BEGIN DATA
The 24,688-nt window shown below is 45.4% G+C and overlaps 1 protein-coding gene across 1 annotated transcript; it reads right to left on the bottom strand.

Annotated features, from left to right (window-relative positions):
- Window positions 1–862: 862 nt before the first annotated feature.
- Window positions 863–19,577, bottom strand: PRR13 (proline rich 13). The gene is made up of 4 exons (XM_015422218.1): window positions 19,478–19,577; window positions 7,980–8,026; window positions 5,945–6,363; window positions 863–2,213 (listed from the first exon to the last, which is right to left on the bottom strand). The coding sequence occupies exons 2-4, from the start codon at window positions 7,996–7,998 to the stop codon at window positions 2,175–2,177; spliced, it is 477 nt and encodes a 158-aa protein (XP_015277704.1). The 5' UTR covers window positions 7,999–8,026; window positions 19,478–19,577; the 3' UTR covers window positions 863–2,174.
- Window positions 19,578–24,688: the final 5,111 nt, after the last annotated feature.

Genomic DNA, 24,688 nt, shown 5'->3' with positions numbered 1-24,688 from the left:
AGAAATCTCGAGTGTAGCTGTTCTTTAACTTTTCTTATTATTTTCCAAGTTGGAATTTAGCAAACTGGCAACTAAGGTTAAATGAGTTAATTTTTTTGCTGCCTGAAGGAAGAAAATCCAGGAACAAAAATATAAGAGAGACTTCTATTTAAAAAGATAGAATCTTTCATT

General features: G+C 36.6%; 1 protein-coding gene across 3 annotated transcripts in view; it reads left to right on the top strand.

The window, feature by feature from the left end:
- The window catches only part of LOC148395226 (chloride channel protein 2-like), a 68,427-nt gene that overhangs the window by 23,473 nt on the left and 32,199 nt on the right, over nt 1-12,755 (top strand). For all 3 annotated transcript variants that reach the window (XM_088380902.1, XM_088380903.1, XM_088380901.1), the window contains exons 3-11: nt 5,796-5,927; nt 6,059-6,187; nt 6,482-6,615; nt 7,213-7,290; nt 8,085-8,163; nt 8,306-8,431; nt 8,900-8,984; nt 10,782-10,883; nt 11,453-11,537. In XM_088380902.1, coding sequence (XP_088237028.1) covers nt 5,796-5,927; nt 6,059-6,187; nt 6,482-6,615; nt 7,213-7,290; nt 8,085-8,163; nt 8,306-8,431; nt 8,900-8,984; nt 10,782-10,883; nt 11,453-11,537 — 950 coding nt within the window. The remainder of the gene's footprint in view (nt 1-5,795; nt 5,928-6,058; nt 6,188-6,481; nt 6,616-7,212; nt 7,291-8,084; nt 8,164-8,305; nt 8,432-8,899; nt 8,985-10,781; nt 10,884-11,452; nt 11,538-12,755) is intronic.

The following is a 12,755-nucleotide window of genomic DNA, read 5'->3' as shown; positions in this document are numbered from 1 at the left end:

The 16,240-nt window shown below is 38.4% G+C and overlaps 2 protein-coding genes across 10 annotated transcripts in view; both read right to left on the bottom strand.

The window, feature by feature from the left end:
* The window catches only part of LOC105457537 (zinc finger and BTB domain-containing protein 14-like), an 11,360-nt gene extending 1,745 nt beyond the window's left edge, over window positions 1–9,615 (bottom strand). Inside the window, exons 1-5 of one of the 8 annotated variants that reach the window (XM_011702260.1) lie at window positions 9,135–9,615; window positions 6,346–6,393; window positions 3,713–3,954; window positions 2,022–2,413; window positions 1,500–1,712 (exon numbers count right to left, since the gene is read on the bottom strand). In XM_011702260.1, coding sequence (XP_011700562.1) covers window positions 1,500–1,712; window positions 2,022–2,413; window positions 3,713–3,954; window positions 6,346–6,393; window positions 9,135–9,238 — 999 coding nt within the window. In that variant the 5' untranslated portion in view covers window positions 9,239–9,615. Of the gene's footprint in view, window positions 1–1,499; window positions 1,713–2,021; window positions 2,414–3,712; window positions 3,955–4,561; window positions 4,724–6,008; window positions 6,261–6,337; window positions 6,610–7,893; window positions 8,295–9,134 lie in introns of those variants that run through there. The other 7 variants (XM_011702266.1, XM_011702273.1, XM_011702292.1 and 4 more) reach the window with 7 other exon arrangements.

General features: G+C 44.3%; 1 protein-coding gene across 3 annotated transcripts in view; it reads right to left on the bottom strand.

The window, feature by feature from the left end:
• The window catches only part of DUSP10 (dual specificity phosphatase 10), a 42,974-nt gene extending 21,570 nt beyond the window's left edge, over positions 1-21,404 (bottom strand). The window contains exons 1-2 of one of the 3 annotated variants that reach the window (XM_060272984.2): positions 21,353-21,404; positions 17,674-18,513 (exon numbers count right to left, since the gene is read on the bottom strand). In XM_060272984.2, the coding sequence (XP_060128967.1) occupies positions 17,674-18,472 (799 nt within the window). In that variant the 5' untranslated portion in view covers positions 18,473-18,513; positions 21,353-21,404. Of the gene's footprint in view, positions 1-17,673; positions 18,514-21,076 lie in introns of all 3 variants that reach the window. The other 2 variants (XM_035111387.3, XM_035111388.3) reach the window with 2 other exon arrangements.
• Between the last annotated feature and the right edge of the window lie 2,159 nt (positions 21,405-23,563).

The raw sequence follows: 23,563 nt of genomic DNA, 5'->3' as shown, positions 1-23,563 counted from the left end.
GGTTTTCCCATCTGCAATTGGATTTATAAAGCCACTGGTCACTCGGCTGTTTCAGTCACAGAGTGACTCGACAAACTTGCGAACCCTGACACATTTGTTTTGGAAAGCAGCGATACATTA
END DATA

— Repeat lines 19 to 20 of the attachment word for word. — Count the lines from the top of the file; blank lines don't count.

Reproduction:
The raw sequence follows: 23,563 nt of genomic DNA, 5'->3' as shown, positions 1-23,563 counted from the left end.
GGTTTTCCCATCTGCAATTGGATTTATAAAGCCACTGGTCACTCGGCTGTTTCAGTCACAGAGTGACTCGACAAACTTGCGAACCCTGACACATTTGTTTTGGAAAGCAGCGATACATTA